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IPS terminates CFO after disagreement over budget

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Indianapolis Public Schools has fired its chief financial officer for “unsatisfactory work performance” one week after Superintendent Lewis Ferebee publicly disagreed with a financial assessment that said the district had a $30 million budget deficit.

Debra Hineline, CFO of the district for the past five years, was terminated Tuesday by the school board along with eight other employees Ferebee recommended for termination.

On March 11, Ferebee unveiled the results of his analysis of IPS finances by saying a previously determined $30 million structural budget deficit wasn’t real, but was instead the result of a “budgeting tactic” used by his predecessors.

According to Ferebee’s analysis, the district had 2013 budget surplus of $8.4 million.

“IPS has over-projected expenses to maintain a functional cash balance,” IPS officials said in a statement released after last week’s board meeting. “The district has operated under a budgeted deficit, rather than an actual deficit.”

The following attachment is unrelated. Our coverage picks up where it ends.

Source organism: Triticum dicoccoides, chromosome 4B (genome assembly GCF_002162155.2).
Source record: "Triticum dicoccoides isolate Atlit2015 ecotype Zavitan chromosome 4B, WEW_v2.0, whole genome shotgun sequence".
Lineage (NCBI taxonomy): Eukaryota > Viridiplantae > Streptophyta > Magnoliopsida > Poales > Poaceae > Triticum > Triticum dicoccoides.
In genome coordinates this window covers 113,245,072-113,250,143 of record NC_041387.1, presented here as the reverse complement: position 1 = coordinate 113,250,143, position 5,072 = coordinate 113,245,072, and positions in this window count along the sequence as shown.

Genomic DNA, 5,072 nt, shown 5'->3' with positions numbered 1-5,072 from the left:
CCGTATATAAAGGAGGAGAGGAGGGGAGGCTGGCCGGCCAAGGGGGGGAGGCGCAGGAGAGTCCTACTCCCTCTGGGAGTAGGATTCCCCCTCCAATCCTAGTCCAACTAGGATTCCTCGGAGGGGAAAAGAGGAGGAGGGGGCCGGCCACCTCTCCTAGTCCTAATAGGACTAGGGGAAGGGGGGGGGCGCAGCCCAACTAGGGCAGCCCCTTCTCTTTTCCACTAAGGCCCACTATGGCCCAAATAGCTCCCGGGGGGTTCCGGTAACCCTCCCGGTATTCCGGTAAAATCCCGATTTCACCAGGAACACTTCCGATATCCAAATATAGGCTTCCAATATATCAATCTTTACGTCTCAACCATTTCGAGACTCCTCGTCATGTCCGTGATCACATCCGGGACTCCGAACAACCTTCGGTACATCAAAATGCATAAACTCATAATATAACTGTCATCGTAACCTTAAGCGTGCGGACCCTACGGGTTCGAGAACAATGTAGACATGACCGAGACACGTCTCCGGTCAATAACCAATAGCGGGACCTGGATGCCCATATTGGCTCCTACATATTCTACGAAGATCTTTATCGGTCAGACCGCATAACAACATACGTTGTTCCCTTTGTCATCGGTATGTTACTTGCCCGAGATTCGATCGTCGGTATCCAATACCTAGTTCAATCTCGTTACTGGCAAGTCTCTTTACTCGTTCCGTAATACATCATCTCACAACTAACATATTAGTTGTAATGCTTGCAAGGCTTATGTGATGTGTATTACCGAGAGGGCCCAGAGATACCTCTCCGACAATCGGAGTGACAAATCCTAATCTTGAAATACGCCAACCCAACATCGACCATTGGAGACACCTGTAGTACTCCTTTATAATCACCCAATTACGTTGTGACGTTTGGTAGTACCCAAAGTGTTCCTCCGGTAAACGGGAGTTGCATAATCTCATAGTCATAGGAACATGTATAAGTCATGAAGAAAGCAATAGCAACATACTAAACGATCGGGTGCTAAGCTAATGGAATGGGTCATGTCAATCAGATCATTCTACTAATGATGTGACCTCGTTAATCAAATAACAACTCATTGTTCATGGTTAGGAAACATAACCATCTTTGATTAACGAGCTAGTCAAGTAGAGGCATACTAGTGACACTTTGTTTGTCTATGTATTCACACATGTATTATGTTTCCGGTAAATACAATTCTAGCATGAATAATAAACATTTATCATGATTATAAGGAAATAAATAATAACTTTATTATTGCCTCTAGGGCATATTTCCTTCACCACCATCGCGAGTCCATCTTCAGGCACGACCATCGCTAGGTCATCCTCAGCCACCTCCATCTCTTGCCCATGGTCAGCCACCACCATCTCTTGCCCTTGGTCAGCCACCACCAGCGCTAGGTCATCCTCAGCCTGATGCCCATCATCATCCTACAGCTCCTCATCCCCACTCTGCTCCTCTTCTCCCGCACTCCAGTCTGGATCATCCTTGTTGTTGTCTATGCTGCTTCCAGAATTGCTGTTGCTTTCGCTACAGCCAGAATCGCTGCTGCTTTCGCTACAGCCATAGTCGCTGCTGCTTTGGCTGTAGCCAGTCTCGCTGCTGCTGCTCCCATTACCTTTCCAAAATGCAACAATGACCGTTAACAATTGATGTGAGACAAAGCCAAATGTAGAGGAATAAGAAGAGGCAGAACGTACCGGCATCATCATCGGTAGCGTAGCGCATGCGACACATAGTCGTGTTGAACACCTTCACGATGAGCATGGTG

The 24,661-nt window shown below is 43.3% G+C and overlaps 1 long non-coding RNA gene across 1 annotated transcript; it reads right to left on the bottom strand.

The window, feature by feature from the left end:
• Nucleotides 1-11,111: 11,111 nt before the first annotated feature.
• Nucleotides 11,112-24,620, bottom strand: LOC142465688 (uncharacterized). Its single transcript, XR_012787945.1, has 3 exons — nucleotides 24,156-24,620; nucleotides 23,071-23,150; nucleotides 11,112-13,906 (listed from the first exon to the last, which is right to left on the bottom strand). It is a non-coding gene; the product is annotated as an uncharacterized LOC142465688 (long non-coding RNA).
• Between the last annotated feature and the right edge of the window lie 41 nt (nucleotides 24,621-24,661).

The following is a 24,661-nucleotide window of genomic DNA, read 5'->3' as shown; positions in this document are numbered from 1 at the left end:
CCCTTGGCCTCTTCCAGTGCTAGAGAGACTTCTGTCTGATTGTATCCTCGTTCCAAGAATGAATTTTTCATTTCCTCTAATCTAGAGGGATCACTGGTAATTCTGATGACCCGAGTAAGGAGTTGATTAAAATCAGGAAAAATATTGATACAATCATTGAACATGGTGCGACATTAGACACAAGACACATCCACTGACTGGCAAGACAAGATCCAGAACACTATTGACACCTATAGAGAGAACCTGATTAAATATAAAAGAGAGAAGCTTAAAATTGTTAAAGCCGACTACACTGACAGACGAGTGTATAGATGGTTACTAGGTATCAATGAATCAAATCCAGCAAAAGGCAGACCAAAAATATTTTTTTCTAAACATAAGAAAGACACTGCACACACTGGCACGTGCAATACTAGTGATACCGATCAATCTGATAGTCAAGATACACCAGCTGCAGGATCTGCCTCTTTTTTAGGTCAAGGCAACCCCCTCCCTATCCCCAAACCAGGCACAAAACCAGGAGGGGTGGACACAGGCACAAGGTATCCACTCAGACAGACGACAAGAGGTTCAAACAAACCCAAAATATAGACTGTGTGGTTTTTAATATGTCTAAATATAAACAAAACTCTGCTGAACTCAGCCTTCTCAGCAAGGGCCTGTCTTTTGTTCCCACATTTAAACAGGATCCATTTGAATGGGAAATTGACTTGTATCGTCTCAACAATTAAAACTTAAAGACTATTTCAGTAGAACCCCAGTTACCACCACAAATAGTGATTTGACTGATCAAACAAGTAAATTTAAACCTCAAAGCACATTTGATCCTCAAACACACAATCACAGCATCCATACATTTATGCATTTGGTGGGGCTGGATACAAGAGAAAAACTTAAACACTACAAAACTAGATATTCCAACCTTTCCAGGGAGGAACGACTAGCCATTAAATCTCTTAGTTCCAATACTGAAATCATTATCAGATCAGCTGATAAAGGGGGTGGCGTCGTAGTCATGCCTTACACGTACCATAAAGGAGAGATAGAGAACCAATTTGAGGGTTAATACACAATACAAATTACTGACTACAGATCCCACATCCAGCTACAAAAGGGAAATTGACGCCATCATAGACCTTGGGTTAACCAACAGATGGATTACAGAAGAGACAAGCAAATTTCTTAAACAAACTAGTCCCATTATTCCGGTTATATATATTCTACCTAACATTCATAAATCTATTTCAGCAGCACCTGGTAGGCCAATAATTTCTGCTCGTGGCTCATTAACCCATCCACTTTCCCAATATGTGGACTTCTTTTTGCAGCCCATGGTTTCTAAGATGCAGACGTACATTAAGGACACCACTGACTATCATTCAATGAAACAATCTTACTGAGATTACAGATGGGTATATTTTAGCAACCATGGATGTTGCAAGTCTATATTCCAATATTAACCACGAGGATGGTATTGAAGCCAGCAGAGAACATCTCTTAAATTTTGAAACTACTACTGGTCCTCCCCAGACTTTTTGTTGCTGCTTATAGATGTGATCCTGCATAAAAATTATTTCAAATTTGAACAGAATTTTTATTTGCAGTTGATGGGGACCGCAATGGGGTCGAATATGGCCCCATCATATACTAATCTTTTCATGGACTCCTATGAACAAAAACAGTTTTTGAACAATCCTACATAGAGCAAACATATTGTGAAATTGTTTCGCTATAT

Ferebee’s analysis found that the 2013 budget projected $244 million in funding but $274.4 million in expenses, creating a deficit of $30.4 million.

But some of those expenses were for projects that never actually occurred, such as the expansion of pre-kindergarten programs, the creation of a new science school and the hiring of new employees.

The system's actual 2013 expenses totaled $237.8 million, while its revenue totaled $246.2 million.

IPS announced it had a $30 million structural deficit about a year ago, when the district was being led by interim superintendent Peggy Hinckley.

Hineline previously worked for Washington Township Schools and the Indiana Department of Education, where she was state finance director.




 
 

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  • Independant Audit
    I will be interested to see what the independant audits says.
  • So then the next question
    These shenanigans with accounting have to stop. Mitch and company got caught having "lost track of" a couple hundred million dollars--money that could have forestalled precipitous cuts to school districts in our state if only it had been "found" before the layoffs occurred. This shabby turn of events, especially if it has been going on for several years, almost certainly led to some number of layoffs and some weakening of an already-weak school system.
  • Good Move...
    Good. About time someone (higher up/management) who "messed up" got fired.

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